Now let's just sit and marvel at how far we've come to see this day where anglophone Québecois bands are looking forward to celebrating our Fête nationale and immersing themselves in French Canadian culture. That's the spirit. When you think about it, there is so much we share; and we are lucky to live in a place where, more often than not anyway, cooler heads can prevail. Moi, je suis ben fier de mes voisins au jourd'hui.

I'll leave you with this really cool video of Malajube's (they're the headliner for the show in question), courtesy of Youtube:

Bon nuit.

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How to Look Like a Closed-minded and Xenophobic Society

La Fête Nationale is a civic holiday in Québec. Being a Quebecker (or Québecois si vous préferez) of anglo heritage, it’s my party too and I think uninviting two Québec artists because they sing in English is really small-minded:
La Fête nationale doit être célébrée en français, affirme l'Association culturelle Louis-Hébert, commanditaire du spectacle L'Autre St-Jean, qui confirme avoir exigé le retrait de deux formations musicales parce qu'elles chantent en anglais. Cette décision a été vertement critiquée par des artistes et des membres de la communauté anglophone, mais plusieurs organisations souverainistes l'ont appuyée.

«Ce que nous voulons, ce sont des groupes qui chantent en français le jour de la Fête nationale», a affirmé Mathieu Bouthillier, vice-président de l'Association culturelle Louis-Hébert.
The CTV report sums it up in English like this:
A group of Anglophone musicians has been banned from playing at a St. Jean Baptiste celebration.

The band, called Lake of Stew, is made up of three brothers from the Mile End. They play folksy, bluegrass music - and they sing exclusively in English.

A few weeks ago, they were invited to perform at the first edition of a St. Jean Baptiste celebration called "L'Autre St-Jean".
(Absent from that CTV report was any mention of the other anglo act getting the ax; namely, Bloodshot Bill.) My tax dollars know no language; however they help to sponsor many events meant to bring us all together in a celebration of the richness of our culture.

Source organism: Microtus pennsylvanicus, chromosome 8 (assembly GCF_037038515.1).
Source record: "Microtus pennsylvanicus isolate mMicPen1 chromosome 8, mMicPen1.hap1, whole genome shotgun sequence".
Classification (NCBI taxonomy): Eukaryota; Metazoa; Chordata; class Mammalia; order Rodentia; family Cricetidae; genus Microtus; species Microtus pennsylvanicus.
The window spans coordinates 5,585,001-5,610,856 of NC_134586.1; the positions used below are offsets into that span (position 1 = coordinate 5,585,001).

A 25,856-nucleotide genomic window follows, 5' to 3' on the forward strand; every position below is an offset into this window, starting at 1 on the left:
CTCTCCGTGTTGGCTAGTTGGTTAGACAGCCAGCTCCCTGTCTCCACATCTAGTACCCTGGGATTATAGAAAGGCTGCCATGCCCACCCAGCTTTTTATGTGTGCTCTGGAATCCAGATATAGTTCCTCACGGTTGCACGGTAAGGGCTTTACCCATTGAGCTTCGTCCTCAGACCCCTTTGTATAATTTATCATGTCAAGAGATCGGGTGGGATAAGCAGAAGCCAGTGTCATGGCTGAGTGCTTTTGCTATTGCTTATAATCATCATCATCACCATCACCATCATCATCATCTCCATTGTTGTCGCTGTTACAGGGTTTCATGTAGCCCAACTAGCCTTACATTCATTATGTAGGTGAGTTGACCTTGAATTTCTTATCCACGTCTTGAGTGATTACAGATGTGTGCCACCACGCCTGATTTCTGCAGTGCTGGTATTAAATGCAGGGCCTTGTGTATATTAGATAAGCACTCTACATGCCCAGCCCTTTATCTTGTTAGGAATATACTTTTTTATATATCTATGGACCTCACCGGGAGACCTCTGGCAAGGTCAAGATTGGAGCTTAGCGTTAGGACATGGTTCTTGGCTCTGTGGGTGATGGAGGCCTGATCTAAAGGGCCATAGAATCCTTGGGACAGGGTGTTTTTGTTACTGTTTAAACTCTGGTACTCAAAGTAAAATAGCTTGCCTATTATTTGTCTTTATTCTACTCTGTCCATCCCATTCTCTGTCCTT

And today's Quebec is overwhelmingly mature in its openness to different cultures, particularly here in Montreal. So I find it rather strange, this worry that the sounds of English lyrics during la Fête nationale might spark protests. As for the event organizers, it speaks volumes that they lack confidence in their supposedly proud and self-assured fellow Québecois' ability to deal with a little English mixed in with the festivities. In fact, it smacks of intolerance of the reality of the very existence of one culture in particular: anglo Quebeckers. Would these acts have been uninvited if they were made up of francophones (bons gars) who happened to sing all Elvis and Beatles covers?

Besides, does anyone doubt that music forms from many anglo cultures – like American Bluegrass for example – were important influences to francophone Québec acts like les Cowboys Fringants? I know a lot of francophone musicians who write exclusively English lyrics just for reasons of personal preference or aesthetics. There is no need to politicize the language of lyrical content. This bone-headed move is simply a matter of intolerance trumping inclusiveness.

By the way: If you can read French, you'll notice a good majority of commenters on the La Presse story are equally appalled. That's heartening and not at all surprising. The great majority of Québecois are open-minded and generous people, which is why I am proud to call myself one, despite the few yahoos that always manage to make dubious news for the rest of Canadians to muse over.

Tip of the hat to Fagstein; he has lots more on this, including links to the petitions.

Meanwhile: courtesy of youtube, here's a sweet little taste of the hazardously English-singing Lake of Stew:

And the equally dangerously English psychobilly of Bloodshot Bill: